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ECHO BLOG :: REFLECTIONS ON THE POWER OF STORYTELLING

General Electric Is Winning On Social Media

August 28, 2014

Filed under: Marketing,Social Media — Tags: , , — Jane Hope @ 1:45 pm

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When your company is founded by Thomas Edison, you better make innovation your hallmark. When General Electric got into the business of content, it had the goal of telling the story of GE as a company of innovators, and to connect with digital communities in a delightful and approachable way. Above all, it had a new message, which was simple – science is awesome.  It also had a new platform – social media.

Social media is ubiquitous now, but in 2008, Twitter and Tumblr were only two years old. The “Like” button hadn’t been invented. The founders of Pinterest were still working for other people. If a company had social media, it was usually the domain of the college intern. General Electric jumped into social media with both feet, and took it seriously, emphasizing quality content. The brand is an acknowledged early-adopter of social media platforms, and never stops innovating.

GE has segmented social platforms like LinkedIn, to provide effective B2B content as well as crowd-pleasing blogs like the thought-provoking Tumblr The Txchnologist. Another major touchpoint? Pinterest. Despite the social platform’s rep as a woman’s magazine on steroids, General Electric began Pinning with a vengeance, creating boards like “Badass Machines” and “Mind = Blown”. By using humour, powerful visual imagery and legitimate scientific knowledge, they created a nerd-friendly content goldmine. They also mined the diversity of General Electric’s business, as well as their rich, 122-year old history to generate even more addictive content.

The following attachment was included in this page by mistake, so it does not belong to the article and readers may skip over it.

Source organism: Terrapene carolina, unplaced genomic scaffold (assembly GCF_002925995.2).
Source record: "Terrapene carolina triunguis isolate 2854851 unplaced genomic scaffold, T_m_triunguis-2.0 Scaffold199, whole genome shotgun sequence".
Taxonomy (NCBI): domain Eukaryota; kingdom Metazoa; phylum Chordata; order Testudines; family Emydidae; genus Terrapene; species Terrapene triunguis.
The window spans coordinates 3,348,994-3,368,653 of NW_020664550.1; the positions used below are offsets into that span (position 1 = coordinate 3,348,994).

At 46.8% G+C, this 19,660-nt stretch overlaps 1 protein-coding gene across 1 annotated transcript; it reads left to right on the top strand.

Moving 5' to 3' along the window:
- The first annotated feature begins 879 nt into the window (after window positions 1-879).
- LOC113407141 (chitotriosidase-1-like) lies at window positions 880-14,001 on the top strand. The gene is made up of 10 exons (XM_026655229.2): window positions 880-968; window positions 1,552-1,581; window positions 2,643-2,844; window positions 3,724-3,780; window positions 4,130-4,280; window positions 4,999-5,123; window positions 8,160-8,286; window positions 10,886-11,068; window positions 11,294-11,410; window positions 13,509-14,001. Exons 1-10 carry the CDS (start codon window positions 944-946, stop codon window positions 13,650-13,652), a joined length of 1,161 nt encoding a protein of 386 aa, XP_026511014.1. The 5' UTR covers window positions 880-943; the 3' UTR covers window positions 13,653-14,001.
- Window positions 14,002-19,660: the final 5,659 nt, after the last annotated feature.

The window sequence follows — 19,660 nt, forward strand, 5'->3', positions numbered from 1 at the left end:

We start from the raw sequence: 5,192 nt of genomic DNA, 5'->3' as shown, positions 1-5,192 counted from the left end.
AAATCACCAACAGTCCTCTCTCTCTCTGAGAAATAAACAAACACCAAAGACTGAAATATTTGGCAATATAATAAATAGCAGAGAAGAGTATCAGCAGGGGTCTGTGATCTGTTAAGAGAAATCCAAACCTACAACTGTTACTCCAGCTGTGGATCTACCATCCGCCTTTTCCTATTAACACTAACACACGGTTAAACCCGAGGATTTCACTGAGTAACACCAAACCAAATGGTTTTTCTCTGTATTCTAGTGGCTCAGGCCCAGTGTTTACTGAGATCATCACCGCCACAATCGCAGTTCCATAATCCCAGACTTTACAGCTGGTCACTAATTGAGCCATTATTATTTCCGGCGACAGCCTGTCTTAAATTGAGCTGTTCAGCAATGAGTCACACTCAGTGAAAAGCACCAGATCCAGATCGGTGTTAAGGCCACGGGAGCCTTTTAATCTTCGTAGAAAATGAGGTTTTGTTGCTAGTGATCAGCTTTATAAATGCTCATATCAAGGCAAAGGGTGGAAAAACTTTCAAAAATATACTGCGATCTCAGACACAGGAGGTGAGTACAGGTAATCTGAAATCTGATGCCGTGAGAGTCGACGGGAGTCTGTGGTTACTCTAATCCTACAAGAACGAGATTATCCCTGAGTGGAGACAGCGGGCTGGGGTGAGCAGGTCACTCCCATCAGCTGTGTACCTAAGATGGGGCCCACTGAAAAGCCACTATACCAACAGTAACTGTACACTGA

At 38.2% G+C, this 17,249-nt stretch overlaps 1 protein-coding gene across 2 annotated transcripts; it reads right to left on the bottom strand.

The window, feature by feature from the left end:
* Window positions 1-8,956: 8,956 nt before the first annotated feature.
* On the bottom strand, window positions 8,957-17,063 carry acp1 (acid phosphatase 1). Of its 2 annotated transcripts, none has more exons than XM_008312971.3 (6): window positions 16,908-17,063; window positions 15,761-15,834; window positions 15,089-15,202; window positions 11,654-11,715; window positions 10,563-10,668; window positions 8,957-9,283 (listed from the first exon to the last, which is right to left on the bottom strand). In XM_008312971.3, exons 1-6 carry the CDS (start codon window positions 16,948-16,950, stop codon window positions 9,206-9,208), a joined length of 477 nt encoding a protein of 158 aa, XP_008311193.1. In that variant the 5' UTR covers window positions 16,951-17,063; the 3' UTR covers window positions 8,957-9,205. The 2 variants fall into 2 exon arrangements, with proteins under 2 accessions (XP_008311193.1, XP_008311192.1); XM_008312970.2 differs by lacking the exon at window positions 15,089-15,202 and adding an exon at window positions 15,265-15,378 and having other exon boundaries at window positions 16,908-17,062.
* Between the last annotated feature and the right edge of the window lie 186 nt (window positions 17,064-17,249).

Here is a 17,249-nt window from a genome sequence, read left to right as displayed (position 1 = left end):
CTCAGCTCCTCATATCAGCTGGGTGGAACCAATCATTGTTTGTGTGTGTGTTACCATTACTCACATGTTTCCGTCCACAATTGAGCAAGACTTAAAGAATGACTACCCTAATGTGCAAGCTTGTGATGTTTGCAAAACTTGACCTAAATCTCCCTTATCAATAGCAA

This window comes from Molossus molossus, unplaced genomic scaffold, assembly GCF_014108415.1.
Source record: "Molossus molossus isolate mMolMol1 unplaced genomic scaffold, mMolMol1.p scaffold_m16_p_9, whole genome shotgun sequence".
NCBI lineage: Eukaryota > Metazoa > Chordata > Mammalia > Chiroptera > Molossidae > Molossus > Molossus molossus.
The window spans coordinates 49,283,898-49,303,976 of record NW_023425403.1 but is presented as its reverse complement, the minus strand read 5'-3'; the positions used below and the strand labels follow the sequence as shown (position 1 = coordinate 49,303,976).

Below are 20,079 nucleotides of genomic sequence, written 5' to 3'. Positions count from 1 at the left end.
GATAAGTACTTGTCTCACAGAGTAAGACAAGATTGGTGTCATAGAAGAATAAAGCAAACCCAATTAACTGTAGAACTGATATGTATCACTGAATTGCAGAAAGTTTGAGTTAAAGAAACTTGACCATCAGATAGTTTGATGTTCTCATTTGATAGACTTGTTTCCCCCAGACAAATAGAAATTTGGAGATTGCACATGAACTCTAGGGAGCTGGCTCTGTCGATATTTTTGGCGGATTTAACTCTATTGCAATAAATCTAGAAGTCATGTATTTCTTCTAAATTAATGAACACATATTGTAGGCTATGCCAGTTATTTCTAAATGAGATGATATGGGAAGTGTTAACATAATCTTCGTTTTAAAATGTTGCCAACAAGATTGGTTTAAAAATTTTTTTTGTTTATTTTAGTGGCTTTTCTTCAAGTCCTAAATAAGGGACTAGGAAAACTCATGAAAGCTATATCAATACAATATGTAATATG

General Electric, unlike some other content marketing giants, has a particular challenge in that it works in an industry that most people find boring. Twenty-five years ago, their major customer touchpoint was the appliance warranty. Social media was a way to educate their customers about the giant multinational conglomerate, but also humanize it. Instead of a faceless corporation, GE communicates a corporate culture that is rooted in creativity and innovation; a strategy that has worked out well for newer companies, like tech giant Google.

What is the takeaway? No matter how big you are, you can still be human. Social media is a tool to speak to others directly about who you are and why you do it. Don’t let someone take your voice away.

Image courtesy of GE’s Pinterest, a site you should seriously check out.

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